Filmed at the Polk Theater in Nashville, Ferguson explains his love for “friendly cussing” and the frustration he feels when he cannot use certain “naughty” words on the “The Late Late Show With Craig Ferguson.” In his second one-hour special to air on “Comedy Central,” Ferguson explains what sex education was like growing up in Scotland, how celebrity scandals make for easy work days and how terrifying it was to meet “Bond-like” villain, Dick Cheney, while hosting the White House Correspondents dinner.
On Oct. 18, “Craig Ferguson: Does This Need To Be Said?” will be released on DVD uncensored and extended by “Comedy Central” Home Entertainment and Paramount Home Entertainment with 20 minutes of material not seen on “Comedy Central” and bonus features that include “Craig Arrives in Nashville” and a “Fan Rap.”
Born in Glasgow, Scotland, Ferguson’s comedy career began when he landed a starring role in his own BBC television show, “The Ferguson Theory.” In 1995, he came to America to star in the ABC comedy “Maybe This Time” and later starred in the hit series, “The Drew Carey Show” from 1996-2003. Ferguson has performed to sold out theaters all over the country and in 2010, sold out Carnegie Hall. In 2009, his first COMEDY CENTRAL special, “A Wee Bit O’ Revolution” premiered and was released on DVD.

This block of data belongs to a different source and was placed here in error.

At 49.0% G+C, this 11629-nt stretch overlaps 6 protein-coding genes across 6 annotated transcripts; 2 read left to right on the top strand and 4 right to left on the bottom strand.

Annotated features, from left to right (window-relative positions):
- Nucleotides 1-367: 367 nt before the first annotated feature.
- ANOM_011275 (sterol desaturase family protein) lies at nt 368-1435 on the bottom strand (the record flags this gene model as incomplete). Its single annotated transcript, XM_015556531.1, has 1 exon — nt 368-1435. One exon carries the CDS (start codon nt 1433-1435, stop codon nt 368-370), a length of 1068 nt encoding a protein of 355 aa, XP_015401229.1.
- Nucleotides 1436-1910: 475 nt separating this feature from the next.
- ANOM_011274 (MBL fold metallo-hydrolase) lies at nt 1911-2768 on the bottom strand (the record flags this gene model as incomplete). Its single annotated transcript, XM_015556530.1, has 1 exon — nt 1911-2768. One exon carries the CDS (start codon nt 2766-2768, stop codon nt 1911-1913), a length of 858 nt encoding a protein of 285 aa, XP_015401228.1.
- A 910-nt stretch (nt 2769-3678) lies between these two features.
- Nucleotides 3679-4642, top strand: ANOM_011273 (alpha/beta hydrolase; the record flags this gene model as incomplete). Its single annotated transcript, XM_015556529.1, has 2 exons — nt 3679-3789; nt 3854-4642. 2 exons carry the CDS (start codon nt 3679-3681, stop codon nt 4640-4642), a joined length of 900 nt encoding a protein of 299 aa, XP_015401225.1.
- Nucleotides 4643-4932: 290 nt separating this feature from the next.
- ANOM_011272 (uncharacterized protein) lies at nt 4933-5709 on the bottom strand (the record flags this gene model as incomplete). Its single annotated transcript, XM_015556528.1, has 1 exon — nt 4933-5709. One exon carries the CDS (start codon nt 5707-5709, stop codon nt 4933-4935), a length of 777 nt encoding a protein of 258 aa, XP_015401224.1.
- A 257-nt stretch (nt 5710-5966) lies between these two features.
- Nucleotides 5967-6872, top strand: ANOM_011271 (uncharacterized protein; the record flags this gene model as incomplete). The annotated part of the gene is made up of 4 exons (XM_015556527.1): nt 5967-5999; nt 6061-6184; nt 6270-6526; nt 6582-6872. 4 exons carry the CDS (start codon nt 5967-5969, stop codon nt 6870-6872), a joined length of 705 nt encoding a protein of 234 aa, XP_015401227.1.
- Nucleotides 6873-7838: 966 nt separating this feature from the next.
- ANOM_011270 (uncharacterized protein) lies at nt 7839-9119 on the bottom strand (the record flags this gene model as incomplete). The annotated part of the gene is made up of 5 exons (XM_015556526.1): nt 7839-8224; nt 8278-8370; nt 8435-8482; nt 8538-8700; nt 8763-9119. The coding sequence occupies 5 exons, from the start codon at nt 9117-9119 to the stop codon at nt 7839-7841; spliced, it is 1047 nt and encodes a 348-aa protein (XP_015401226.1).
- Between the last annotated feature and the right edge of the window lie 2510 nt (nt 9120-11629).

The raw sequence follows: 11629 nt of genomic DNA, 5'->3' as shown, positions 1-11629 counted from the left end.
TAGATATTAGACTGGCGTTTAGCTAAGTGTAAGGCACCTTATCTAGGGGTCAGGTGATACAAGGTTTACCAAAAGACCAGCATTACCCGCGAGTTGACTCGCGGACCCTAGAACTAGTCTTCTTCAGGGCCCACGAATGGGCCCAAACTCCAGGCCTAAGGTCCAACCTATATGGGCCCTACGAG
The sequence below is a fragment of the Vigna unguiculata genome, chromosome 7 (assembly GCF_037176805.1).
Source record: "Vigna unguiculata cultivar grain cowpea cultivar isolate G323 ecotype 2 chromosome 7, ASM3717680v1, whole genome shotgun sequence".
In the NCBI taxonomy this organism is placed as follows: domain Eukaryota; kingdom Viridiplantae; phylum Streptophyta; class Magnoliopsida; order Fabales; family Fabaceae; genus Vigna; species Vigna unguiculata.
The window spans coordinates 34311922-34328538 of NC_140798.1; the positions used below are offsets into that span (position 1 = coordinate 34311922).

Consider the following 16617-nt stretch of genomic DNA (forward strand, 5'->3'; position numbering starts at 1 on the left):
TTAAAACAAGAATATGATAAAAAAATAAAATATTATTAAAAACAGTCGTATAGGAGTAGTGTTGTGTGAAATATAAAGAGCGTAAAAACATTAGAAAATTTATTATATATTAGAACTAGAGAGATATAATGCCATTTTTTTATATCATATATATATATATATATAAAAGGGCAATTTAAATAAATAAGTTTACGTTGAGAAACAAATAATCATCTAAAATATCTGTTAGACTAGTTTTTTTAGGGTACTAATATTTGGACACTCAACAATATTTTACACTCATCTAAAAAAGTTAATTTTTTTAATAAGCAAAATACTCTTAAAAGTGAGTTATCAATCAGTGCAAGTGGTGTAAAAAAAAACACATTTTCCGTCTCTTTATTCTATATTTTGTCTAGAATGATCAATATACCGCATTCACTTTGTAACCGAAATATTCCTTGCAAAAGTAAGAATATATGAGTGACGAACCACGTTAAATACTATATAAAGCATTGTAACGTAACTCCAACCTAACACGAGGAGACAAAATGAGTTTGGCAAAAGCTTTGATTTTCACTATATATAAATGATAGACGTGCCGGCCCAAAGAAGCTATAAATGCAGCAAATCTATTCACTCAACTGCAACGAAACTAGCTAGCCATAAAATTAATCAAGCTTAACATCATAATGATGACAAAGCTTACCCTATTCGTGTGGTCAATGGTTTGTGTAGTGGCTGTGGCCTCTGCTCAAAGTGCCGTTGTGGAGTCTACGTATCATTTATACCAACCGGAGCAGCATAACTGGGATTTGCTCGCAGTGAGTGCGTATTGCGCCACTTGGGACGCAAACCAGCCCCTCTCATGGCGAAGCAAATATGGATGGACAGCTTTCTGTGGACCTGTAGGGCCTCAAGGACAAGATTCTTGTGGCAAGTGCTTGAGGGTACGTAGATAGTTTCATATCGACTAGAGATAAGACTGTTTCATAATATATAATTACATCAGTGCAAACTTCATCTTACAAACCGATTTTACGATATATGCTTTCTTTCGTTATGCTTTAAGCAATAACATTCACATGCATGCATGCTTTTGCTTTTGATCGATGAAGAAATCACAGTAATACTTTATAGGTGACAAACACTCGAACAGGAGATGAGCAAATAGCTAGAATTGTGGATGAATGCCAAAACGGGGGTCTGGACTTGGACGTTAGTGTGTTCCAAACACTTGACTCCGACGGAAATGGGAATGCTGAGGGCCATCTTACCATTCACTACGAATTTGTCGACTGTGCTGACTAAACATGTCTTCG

Ferguson has written the feature films “The Big Tease” and “Saving Grace” and in 2003, he made his directorial debut with “I’ll Be There,” which he also wrote and starred in. The movie received the “Audience Award for Best Film” at the Aspen, Dallas and Valencia film festivals and Ferguson was named “Best New Director” at the Napa Valley Film Festival. His other film credits include “Niagra Motel,” “Lenny the Wonder Dog,” “Prendimi l’anima,” “Life Without Dick,” “Chain of Fools,” “Born Romantic,” “How to Train Your Dragon” and 2011’s “Winnie The Pooh.” Ferguson has a best selling novel, “Between The Bridge and The River” and a New York Times bestselling memoir, “America On Purpose.”
Ferguson came into his own on the “Late Late Show with Craig Ferguson,” winning his first Emmy® nomination in 2006, as well as receiving the 2009 Peabody Award® for “Excellence in Broadcasting” for his interview with Archbishop Desmond Tutu. In 2008, he had the unique honor of hosting the White House Correspondents Dinner. Ferguson also serves on the board of the Lollipop Theater Network, an organization that bring movies that are currently in theatrical release to hospitalized children facing chronic and life threatening illness nationwide.